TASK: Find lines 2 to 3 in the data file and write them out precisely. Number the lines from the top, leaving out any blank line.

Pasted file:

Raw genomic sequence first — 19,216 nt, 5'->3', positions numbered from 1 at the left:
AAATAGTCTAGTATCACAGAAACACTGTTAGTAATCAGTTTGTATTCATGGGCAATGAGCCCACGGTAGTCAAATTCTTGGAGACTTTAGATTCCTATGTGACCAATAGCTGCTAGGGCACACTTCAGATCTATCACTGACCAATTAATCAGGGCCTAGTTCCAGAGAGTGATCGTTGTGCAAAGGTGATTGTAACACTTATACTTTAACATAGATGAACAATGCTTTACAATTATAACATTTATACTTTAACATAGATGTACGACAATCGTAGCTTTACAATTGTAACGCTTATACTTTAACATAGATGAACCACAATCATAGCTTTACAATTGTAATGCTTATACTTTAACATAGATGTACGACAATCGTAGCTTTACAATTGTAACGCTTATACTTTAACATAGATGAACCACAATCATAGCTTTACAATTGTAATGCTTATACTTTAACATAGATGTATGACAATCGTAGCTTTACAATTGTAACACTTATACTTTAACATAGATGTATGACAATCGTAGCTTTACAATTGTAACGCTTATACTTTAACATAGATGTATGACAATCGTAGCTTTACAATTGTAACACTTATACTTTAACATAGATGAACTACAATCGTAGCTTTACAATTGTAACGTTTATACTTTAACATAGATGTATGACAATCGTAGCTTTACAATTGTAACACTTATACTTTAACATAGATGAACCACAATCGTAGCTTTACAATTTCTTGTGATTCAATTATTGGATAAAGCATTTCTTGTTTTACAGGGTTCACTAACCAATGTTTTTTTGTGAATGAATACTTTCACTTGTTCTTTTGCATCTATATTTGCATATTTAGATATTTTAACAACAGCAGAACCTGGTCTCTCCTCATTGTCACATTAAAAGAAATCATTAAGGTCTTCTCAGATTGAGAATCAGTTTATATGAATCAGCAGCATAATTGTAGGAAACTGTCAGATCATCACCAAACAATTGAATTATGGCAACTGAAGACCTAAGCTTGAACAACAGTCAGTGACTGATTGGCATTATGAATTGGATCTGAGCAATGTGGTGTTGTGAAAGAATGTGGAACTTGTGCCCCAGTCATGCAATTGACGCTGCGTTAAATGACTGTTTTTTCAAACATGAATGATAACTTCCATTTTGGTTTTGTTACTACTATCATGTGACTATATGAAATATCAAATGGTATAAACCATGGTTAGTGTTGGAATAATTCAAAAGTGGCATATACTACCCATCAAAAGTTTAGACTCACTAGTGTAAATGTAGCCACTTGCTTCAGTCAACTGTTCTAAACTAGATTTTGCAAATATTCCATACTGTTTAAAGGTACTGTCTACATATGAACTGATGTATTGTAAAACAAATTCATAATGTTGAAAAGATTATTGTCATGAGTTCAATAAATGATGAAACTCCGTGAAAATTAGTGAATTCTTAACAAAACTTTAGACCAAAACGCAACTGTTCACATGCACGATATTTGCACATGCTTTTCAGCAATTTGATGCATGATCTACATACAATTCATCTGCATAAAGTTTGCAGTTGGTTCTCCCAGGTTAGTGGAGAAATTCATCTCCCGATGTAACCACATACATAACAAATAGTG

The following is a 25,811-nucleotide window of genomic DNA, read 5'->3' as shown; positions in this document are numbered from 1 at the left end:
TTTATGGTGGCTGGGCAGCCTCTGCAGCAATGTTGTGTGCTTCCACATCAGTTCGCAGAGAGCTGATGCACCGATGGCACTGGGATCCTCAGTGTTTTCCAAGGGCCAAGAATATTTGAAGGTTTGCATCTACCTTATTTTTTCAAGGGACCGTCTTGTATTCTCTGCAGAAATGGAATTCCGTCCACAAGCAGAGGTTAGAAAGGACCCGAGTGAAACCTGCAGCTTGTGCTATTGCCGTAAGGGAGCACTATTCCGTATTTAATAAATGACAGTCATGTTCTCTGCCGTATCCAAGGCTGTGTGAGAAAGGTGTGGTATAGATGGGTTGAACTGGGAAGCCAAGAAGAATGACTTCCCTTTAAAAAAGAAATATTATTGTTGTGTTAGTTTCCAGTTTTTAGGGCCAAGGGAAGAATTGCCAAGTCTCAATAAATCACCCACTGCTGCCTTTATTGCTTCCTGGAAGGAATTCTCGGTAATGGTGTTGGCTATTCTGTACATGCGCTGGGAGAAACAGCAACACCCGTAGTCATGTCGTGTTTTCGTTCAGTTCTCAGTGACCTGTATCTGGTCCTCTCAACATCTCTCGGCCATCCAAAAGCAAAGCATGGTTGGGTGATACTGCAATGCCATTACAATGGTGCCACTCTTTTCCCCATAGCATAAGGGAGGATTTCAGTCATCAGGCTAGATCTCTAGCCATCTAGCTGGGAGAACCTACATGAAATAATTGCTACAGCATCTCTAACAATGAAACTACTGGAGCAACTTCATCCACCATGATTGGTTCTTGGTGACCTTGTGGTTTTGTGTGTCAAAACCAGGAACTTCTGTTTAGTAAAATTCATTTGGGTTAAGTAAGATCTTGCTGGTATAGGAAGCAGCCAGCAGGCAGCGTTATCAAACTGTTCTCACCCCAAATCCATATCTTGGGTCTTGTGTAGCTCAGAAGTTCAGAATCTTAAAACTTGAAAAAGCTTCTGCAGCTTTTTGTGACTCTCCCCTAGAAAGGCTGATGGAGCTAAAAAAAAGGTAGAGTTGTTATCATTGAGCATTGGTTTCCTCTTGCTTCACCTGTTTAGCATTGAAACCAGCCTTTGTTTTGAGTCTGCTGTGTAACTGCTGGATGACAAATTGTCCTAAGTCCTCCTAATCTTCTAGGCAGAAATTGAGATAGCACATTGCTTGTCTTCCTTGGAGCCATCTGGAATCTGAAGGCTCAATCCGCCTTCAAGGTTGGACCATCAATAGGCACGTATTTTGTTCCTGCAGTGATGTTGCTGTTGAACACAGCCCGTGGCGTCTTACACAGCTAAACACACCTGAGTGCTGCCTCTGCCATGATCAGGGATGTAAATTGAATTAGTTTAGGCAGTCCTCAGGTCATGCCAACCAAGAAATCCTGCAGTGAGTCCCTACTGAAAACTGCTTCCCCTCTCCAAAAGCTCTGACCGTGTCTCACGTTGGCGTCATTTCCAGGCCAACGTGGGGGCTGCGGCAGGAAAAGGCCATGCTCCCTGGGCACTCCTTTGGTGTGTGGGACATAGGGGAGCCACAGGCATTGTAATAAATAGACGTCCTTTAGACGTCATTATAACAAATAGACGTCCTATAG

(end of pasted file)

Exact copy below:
AAATAGTCTAGTATCACAGAAACACTGTTAGTAATCAGTTTGTATTCATGGGCAATGAGCCCACGGTAGTCAAATTCTTGGAGACTTTAGATTCCTATGTGACCAATAGCTGCTAGGGCACACTTCAGATCTATCACTGACCAATTAATCAGGGCCTAGTTCCAGAGAGTGATCGTTGTGCAAAGGTGATTGTAACACTTATACTTTAACATAGATGAACAATGCTTTACAATTATAACATTTATACTTTAACATAGATGTACGACAATCGTAGCTTTACAATTGTAACGCTTATACTTTAACATAGATGAACCACAATCATAGCTTTACAATTGTAATGCTTATACTTTAACATAGATGTACGACAATCGTAGCTTTACAATTGTAACGCTTATACTTTAACATAGATGAACCACAATCATAGCTTTACAATTGTAATGCTTATACTTTAACATAGATGTATGACAATCGTAGCTTTACAATTGTAACACTTATACTTTAACATAGATGTATGACAATCGTAGCTTTACAATTGTAACGCTTATACTTTAACATAGATGTATGACAATCGTAGCTTTACAATTGTAACACTTATACTTTAACATAGATGAACTACAATCGTAGCTTTACAATTGTAACGTTTATACTTTAACATAGATGTATGACAATCGTAGCTTTACAATTGTAACACTTATACTTTAACATAGATGAACCACAATCGTAGCTTTACAATTTCTTGTGATTCAATTATTGGATAAAGCATTTCTTGTTTTACAGGGTTCACTAACCAATGTTTTTTTGTGAATGAATACTTTCACTTGTTCTTTTGCATCTATATTTGCATATTTAGATATTTTAACAACAGCAGAACCTGGTCTCTCCTCATTGTCACATTAAAAGAAATCATTAAGGTCTTCTCAGATTGAGAATCAGTTTATATGAATCAGCAGCATAATTGTAGGAAACTGTCAGATCATCACCAAACAATTGAATTATGGCAACTGAAGACCTAAGCTTGAACAACAGTCAGTGACTGATTGGCATTATGAATTGGATCTGAGCAATGTGGTGTTGTGAAAGAATGTGGAACTTGTGCCCCAGTCATGCAATTGACGCTGCGTTAAATGACTGTTTTTTCAAACATGAATGATAACTTCCATTTTGGTTTTGTTACTACTATCATGTGACTATATGAAATATCAAATGGTATAAACCATGGTTAGTGTTGGAATAATTCAAAAGTGGCATATACTACCCATCAAAAGTTTAGACTCACTAGTGTAAATGTAGCCACTTGCTTCAGTCAACTGTTCTAAACTAGATTTTGCAAATATTCCATACTGTTTAAAGGTACTGTCTACATATGAACTGATGTATTGTAAAACAAATTCATAATGTTGAAAAGATTATTGTCATGAGTTCAATAAATGATGAAACTCCGTGAAAATTAGTGAATTCTTAACAAAACTTTAGACCAAAACGCAACTGTTCACATGCACGATATTTGCACATGCTTTTCAGCAATTTGATGCATGATCTACATACAATTCATCTGCATAAAGTTTGCAGTTGGTTCTCCCAGGTTAGTGGAGAAATTCATCTCCCGATGTAACCACATACATAACAAATAGTG

The following is a 25,811-nucleotide window of genomic DNA, read 5'->3' as shown; positions in this document are numbered from 1 at the left end: